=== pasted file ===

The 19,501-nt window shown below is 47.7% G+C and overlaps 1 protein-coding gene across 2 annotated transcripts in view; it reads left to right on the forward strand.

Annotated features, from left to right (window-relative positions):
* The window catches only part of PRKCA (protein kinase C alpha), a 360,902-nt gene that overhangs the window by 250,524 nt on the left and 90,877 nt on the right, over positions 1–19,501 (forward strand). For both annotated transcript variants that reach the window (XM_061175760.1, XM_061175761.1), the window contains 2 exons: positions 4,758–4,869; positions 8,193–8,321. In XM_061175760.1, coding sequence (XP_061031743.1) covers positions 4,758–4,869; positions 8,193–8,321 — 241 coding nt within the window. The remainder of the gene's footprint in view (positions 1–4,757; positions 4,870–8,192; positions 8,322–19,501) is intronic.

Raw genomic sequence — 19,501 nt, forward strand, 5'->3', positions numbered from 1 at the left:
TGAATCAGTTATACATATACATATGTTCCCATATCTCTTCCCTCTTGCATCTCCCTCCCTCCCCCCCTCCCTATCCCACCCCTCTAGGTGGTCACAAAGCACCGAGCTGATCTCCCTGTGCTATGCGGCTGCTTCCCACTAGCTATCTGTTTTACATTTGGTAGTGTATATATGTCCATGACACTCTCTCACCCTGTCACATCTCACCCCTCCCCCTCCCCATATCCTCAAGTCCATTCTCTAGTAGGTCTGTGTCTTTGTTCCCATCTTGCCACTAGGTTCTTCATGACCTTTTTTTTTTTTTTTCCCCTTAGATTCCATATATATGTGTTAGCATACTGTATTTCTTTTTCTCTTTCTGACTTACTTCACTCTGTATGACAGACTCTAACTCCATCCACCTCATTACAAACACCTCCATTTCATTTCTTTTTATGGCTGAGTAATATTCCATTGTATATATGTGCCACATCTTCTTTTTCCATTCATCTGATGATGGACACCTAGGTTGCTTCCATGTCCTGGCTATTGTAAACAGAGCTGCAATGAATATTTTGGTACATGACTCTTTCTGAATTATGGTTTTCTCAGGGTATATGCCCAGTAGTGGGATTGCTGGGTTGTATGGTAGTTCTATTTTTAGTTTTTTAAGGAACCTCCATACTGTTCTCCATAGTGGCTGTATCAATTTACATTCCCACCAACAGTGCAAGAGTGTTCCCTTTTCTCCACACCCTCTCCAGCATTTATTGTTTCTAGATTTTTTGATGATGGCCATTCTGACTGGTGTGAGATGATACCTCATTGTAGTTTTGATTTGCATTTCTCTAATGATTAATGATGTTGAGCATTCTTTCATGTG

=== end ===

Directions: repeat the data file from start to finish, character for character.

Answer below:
The 19,501-nt window shown below is 47.7% G+C and overlaps 1 protein-coding gene across 2 annotated transcripts in view; it reads left to right on the forward strand.

Annotated features, from left to right (window-relative positions):
* The window catches only part of PRKCA (protein kinase C alpha), a 360,902-nt gene that overhangs the window by 250,524 nt on the left and 90,877 nt on the right, over positions 1–19,501 (forward strand). For both annotated transcript variants that reach the window (XM_061175760.1, XM_061175761.1), the window contains 2 exons: positions 4,758–4,869; positions 8,193–8,321. In XM_061175760.1, coding sequence (XP_061031743.1) covers positions 4,758–4,869; positions 8,193–8,321 — 241 coding nt within the window. The remainder of the gene's footprint in view (positions 1–4,757; positions 4,870–8,192; positions 8,322–19,501) is intronic.

Raw genomic sequence — 19,501 nt, forward strand, 5'->3', positions numbered from 1 at the left:
TGAATCAGTTATACATATACATATGTTCCCATATCTCTTCCCTCTTGCATCTCCCTCCCTCCCCCCCTCCCTATCCCACCCCTCTAGGTGGTCACAAAGCACCGAGCTGATCTCCCTGTGCTATGCGGCTGCTTCCCACTAGCTATCTGTTTTACATTTGGTAGTGTATATATGTCCATGACACTCTCTCACCCTGTCACATCTCACCCCTCCCCCTCCCCATATCCTCAAGTCCATTCTCTAGTAGGTCTGTGTCTTTGTTCCCATCTTGCCACTAGGTTCTTCATGACCTTTTTTTTTTTTTTTCCCCTTAGATTCCATATATATGTGTTAGCATACTGTATTTCTTTTTCTCTTTCTGACTTACTTCACTCTGTATGACAGACTCTAACTCCATCCACCTCATTACAAACACCTCCATTTCATTTCTTTTTATGGCTGAGTAATATTCCATTGTATATATGTGCCACATCTTCTTTTTCCATTCATCTGATGATGGACACCTAGGTTGCTTCCATGTCCTGGCTATTGTAAACAGAGCTGCAATGAATATTTTGGTACATGACTCTTTCTGAATTATGGTTTTCTCAGGGTATATGCCCAGTAGTGGGATTGCTGGGTTGTATGGTAGTTCTATTTTTAGTTTTTTAAGGAACCTCCATACTGTTCTCCATAGTGGCTGTATCAATTTACATTCCCACCAACAGTGCAAGAGTGTTCCCTTTTCTCCACACCCTCTCCAGCATTTATTGTTTCTAGATTTTTTGATGATGGCCATTCTGACTGGTGTGAGATGATACCTCATTGTAGTTTTGATTTGCATTTCTCTAATGATTAATGATGTTGAGCATTCTTTCATGTG